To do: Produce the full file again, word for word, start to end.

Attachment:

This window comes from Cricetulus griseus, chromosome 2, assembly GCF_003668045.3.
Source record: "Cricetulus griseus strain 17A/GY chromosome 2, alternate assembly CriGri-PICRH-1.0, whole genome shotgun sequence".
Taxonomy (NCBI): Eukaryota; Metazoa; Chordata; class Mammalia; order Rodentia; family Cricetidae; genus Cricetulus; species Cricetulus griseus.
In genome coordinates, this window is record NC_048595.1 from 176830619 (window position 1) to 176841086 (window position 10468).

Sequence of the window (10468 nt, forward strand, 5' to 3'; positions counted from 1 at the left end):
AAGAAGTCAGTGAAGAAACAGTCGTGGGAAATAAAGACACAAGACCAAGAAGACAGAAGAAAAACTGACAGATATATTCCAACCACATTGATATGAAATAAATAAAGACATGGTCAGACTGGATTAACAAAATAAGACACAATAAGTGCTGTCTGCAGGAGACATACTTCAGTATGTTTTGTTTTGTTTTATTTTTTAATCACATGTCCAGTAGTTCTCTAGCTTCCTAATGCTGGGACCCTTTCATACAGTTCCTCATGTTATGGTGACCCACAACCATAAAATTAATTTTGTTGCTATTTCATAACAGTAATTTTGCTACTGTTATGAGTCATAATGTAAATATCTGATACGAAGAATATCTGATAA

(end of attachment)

This window comes from Cricetulus griseus, chromosome 2, assembly GCF_003668045.3.
Source record: "Cricetulus griseus strain 17A/GY chromosome 2, alternate assembly CriGri-PICRH-1.0, whole genome shotgun sequence".
Taxonomy (NCBI): Eukaryota; Metazoa; Chordata; class Mammalia; order Rodentia; family Cricetidae; genus Cricetulus; species Cricetulus griseus.
In genome coordinates, this window is record NC_048595.1 from 176830619 (window position 1) to 176841086 (window position 10468).

Sequence of the window (10468 nt, forward strand, 5' to 3'; positions counted from 1 at the left end):
AAGAAGTCAGTGAAGAAACAGTCGTGGGAAATAAAGACACAAGACCAAGAAGACAGAAGAAAAACTGACAGATATATTCCAACCACATTGATATGAAATAAATAAAGACATGGTCAGACTGGATTAACAAAATAAGACACAATAAGTGCTGTCTGCAGGAGACATACTTCAGTATGTTTTGTTTTGTTTTATTTTTTAATCACATGTCCAGTAGTTCTCTAGCTTCCTAATGCTGGGACCCTTTCATACAGTTCCTCATGTTATGGTGACCCACAACCATAAAATTAATTTTGTTGCTATTTCATAACAGTAATTTTGCTACTGTTATGAGTCATAATGTAAATATCTGATACGAAGAATATCTGATAA